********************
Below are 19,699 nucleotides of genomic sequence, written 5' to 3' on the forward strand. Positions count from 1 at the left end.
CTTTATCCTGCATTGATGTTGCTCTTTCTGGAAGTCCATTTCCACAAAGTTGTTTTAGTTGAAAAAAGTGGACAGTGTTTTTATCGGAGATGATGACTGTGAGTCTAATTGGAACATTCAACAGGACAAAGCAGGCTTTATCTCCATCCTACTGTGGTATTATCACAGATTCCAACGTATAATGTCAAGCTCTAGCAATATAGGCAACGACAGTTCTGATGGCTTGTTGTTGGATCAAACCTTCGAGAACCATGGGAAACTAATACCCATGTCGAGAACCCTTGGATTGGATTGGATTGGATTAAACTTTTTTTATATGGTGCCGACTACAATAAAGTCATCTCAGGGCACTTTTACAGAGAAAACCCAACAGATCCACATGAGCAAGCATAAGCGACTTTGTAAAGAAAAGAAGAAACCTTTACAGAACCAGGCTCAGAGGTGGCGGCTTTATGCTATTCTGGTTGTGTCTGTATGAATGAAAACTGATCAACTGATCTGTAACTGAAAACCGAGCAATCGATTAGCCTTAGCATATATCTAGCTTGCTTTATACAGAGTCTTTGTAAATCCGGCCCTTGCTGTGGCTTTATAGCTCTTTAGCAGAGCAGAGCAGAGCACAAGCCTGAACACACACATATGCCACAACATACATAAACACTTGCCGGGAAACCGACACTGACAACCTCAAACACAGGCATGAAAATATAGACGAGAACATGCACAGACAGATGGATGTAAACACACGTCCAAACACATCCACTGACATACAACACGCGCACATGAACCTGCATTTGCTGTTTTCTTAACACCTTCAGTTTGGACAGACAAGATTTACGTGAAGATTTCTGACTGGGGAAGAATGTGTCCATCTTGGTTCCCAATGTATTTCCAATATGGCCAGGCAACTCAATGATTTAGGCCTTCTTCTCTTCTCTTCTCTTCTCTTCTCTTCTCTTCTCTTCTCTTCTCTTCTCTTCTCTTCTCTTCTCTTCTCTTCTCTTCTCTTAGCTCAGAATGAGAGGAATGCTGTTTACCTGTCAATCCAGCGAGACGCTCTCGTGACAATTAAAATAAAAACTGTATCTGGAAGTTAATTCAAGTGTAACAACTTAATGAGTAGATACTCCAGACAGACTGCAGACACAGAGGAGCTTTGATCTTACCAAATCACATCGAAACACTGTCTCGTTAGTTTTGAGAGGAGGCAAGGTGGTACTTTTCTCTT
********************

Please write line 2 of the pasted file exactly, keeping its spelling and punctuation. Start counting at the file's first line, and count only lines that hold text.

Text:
CTTTATCCTGCATTGATGTTGCTCTTTCTGGAAGTCCATTTCCACAAAGTTGTTTTAGTTGAAAAAAGTGGACAGTGTTTTTATCGGAGATGATGACTGTGAGTCTAATTGGAACATTCAACAGGACAAAGCAGGCTTTATCTCCATCCTACTGTGGTATTATCACAGATTCCAACGTATAATGTCAAGCTCTAGCAATATAGGCAACGACAGTTCTGATGGCTTGTTGTTGGATCAAACCTTCGAGAACCATGGGAAACTAATACCCATGTCGAGAACCCTTGGATTGGATTGGATTGGATTAAACTTTTTTTATATGGTGCCGACTACAATAAAGTCATCTCAGGGCACTTTTACAGAGAAAACCCAACAGATCCACATGAGCAAGCATAAGCGACTTTGTAAAGAAAAGAAGAAACCTTTACAGAACCAGGCTCAGAGGTGGCGGCTTTATGCTATTCTGGTTGTGTCTGTATGAATGAAAACTGATCAACTGATCTGTAACTGAAAACCGAGCAATCGATTAGCCTTAGCATATATCTAGCTTGCTTTATACAGAGTCTTTGTAAATCCGGCCCTTGCTGTGGCTTTATAGCTCTTTAGCAGAGCAGAGCAGAGCACAAGCCTGAACACACACATATGCCACAACATACATAAACACTTGCCGGGAAACCGACACTGACAACCTCAAACACAGGCATGAAAATATAGACGAGAACATGCACAGACAGATGGATGTAAACACACGTCCAAACACATCCACTGACATACAACACGCGCACATGAACCTGCATTTGCTGTTTTCTTAACACCTTCAGTTTGGACAGACAAGATTTACGTGAAGATTTCTGACTGGGGAAGAATGTGTCCATCTTGGTTCCCAATGTATTTCCAATATGGCCAGGCAACTCAATGATTTAGGCCTTCTTCTCTTCTCTTCTCTTCTCTTCTCTTCTCTTCTCTTCTCTTCTCTTCTCTTCTCTTCTCTTCTCTTCTCTTCTCTTCTCTTAGCTCAGAATGAGAGGAATGCTGTTTACCTGTCAATCCAGCGAGACGCTCTCGTGACAATTAAAATAAAAACTGTATCTGGAAGTTAATTCAAGTGTAACAACTTAATGAGTAGATACTCCAGACAGACTGCAGACACAGAGGAGCTTTGATCTTACCAAATCACATCGAAACACTGTCTCGTTAGTTTTGAGAGGAGGCAAGGTGGTACTTTTCTCTT